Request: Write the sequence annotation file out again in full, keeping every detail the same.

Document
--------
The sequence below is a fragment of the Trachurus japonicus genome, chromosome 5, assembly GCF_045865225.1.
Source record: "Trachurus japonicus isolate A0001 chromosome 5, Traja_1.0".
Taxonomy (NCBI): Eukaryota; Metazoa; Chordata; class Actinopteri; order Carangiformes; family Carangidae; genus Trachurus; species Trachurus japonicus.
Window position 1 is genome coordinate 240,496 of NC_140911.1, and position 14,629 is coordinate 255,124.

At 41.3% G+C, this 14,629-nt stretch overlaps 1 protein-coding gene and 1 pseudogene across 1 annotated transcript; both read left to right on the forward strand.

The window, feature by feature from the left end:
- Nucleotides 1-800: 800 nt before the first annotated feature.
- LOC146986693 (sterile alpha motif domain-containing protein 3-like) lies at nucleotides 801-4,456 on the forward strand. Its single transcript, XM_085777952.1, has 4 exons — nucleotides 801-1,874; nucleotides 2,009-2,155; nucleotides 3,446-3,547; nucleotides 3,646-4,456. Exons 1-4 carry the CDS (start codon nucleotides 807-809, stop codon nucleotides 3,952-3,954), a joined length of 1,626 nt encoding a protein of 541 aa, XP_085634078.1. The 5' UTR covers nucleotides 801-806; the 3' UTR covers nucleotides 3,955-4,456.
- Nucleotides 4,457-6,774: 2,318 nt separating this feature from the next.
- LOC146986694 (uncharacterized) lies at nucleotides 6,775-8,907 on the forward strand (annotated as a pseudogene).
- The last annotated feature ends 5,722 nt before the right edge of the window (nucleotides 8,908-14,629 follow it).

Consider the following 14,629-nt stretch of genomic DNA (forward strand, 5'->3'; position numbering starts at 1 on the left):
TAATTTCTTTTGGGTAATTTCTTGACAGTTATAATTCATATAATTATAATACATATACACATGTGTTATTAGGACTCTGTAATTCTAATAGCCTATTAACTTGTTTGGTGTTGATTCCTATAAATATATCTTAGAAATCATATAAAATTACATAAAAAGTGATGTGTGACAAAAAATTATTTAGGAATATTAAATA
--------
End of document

The sequence below is a fragment of the Trachurus japonicus genome, chromosome 5, assembly GCF_045865225.1.
Source record: "Trachurus japonicus isolate A0001 chromosome 5, Traja_1.0".
Taxonomy (NCBI): Eukaryota; Metazoa; Chordata; class Actinopteri; order Carangiformes; family Carangidae; genus Trachurus; species Trachurus japonicus.
Window position 1 is genome coordinate 240,496 of NC_140911.1, and position 14,629 is coordinate 255,124.

At 41.3% G+C, this 14,629-nt stretch overlaps 1 protein-coding gene and 1 pseudogene across 1 annotated transcript; both read left to right on the forward strand.

The window, feature by feature from the left end:
- Nucleotides 1-800: 800 nt before the first annotated feature.
- LOC146986693 (sterile alpha motif domain-containing protein 3-like) lies at nucleotides 801-4,456 on the forward strand. Its single transcript, XM_085777952.1, has 4 exons — nucleotides 801-1,874; nucleotides 2,009-2,155; nucleotides 3,446-3,547; nucleotides 3,646-4,456. Exons 1-4 carry the CDS (start codon nucleotides 807-809, stop codon nucleotides 3,952-3,954), a joined length of 1,626 nt encoding a protein of 541 aa, XP_085634078.1. The 5' UTR covers nucleotides 801-806; the 3' UTR covers nucleotides 3,955-4,456.
- Nucleotides 4,457-6,774: 2,318 nt separating this feature from the next.
- LOC146986694 (uncharacterized) lies at nucleotides 6,775-8,907 on the forward strand (annotated as a pseudogene).
- The last annotated feature ends 5,722 nt before the right edge of the window (nucleotides 8,908-14,629 follow it).

Consider the following 14,629-nt stretch of genomic DNA (forward strand, 5'->3'; position numbering starts at 1 on the left):
TAATTTCTTTTGGGTAATTTCTTGACAGTTATAATTCATATAATTATAATACATATACACATGTGTTATTAGGACTCTGTAATTCTAATAGCCTATTAACTTGTTTGGTGTTGATTCCTATAAATATATCTTAGAAATCATATAAAATTACATAAAAAGTGATGTGTGACAAAAAATTATTTAGGAATATTAAATA